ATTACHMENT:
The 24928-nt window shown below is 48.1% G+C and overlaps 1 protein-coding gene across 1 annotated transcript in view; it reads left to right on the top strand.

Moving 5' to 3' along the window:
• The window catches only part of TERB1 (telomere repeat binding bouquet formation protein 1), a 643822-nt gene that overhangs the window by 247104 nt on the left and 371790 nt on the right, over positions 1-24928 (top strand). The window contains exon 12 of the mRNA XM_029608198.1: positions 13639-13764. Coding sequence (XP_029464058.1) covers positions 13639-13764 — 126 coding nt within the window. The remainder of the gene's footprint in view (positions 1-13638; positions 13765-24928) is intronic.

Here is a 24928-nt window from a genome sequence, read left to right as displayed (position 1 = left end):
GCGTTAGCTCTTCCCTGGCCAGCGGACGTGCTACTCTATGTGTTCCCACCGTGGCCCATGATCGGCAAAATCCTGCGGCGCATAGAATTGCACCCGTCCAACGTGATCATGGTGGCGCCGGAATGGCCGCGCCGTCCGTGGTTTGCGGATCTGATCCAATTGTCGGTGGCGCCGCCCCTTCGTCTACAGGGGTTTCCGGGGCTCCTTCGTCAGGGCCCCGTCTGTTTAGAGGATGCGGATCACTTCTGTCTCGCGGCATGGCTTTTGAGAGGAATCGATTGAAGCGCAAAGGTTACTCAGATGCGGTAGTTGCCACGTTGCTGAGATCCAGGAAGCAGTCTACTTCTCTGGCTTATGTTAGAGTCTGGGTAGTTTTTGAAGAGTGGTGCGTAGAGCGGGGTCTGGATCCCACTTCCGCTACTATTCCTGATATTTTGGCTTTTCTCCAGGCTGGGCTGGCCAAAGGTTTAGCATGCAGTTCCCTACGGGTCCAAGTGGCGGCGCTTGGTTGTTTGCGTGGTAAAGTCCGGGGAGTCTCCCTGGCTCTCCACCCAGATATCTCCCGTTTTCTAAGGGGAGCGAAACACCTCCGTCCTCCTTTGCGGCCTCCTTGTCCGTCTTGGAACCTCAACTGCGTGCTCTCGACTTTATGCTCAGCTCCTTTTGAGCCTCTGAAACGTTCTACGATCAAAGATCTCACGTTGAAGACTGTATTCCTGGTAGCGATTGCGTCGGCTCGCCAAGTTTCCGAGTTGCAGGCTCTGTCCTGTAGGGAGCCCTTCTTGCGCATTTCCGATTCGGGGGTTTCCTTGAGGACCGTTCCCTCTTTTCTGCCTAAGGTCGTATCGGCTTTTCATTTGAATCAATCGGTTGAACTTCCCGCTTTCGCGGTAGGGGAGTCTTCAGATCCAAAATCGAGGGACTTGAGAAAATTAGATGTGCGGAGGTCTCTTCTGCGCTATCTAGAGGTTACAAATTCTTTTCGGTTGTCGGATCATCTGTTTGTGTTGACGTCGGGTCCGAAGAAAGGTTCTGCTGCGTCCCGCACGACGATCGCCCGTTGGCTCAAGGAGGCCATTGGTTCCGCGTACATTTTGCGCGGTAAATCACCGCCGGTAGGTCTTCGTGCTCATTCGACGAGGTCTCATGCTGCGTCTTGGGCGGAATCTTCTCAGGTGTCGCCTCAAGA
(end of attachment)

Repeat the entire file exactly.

The 24928-nt window shown below is 48.1% G+C and overlaps 1 protein-coding gene across 1 annotated transcript in view; it reads left to right on the top strand.

Moving 5' to 3' along the window:
• The window catches only part of TERB1 (telomere repeat binding bouquet formation protein 1), a 643822-nt gene that overhangs the window by 247104 nt on the left and 371790 nt on the right, over positions 1-24928 (top strand). The window contains exon 12 of the mRNA XM_029608198.1: positions 13639-13764. Coding sequence (XP_029464058.1) covers positions 13639-13764 — 126 coding nt within the window. The remainder of the gene's footprint in view (positions 1-13638; positions 13765-24928) is intronic.

Here is a 24928-nt window from a genome sequence, read left to right as displayed (position 1 = left end):
GCGTTAGCTCTTCCCTGGCCAGCGGACGTGCTACTCTATGTGTTCCCACCGTGGCCCATGATCGGCAAAATCCTGCGGCGCATAGAATTGCACCCGTCCAACGTGATCATGGTGGCGCCGGAATGGCCGCGCCGTCCGTGGTTTGCGGATCTGATCCAATTGTCGGTGGCGCCGCCCCTTCGTCTACAGGGGTTTCCGGGGCTCCTTCGTCAGGGCCCCGTCTGTTTAGAGGATGCGGATCACTTCTGTCTCGCGGCATGGCTTTTGAGAGGAATCGATTGAAGCGCAAAGGTTACTCAGATGCGGTAGTTGCCACGTTGCTGAGATCCAGGAAGCAGTCTACTTCTCTGGCTTATGTTAGAGTCTGGGTAGTTTTTGAAGAGTGGTGCGTAGAGCGGGGTCTGGATCCCACTTCCGCTACTATTCCTGATATTTTGGCTTTTCTCCAGGCTGGGCTGGCCAAAGGTTTAGCATGCAGTTCCCTACGGGTCCAAGTGGCGGCGCTTGGTTGTTTGCGTGGTAAAGTCCGGGGAGTCTCCCTGGCTCTCCACCCAGATATCTCCCGTTTTCTAAGGGGAGCGAAACACCTCCGTCCTCCTTTGCGGCCTCCTTGTCCGTCTTGGAACCTCAACTGCGTGCTCTCGACTTTATGCTCAGCTCCTTTTGAGCCTCTGAAACGTTCTACGATCAAAGATCTCACGTTGAAGACTGTATTCCTGGTAGCGATTGCGTCGGCTCGCCAAGTTTCCGAGTTGCAGGCTCTGTCCTGTAGGGAGCCCTTCTTGCGCATTTCCGATTCGGGGGTTTCCTTGAGGACCGTTCCCTCTTTTCTGCCTAAGGTCGTATCGGCTTTTCATTTGAATCAATCGGTTGAACTTCCCGCTTTCGCGGTAGGGGAGTCTTCAGATCCAAAATCGAGGGACTTGAGAAAATTAGATGTGCGGAGGTCTCTTCTGCGCTATCTAGAGGTTACAAATTCTTTTCGGTTGTCGGATCATCTGTTTGTGTTGACGTCGGGTCCGAAGAAAGGTTCTGCTGCGTCCCGCACGACGATCGCCCGTTGGCTCAAGGAGGCCATTGGTTCCGCGTACATTTTGCGCGGTAAATCACCGCCGGTAGGTCTTCGTGCTCATTCGACGAGGTCTCATGCTGCGTCTTGGGCGGAATCTTCTCAGGTGTCGCCTCAAGA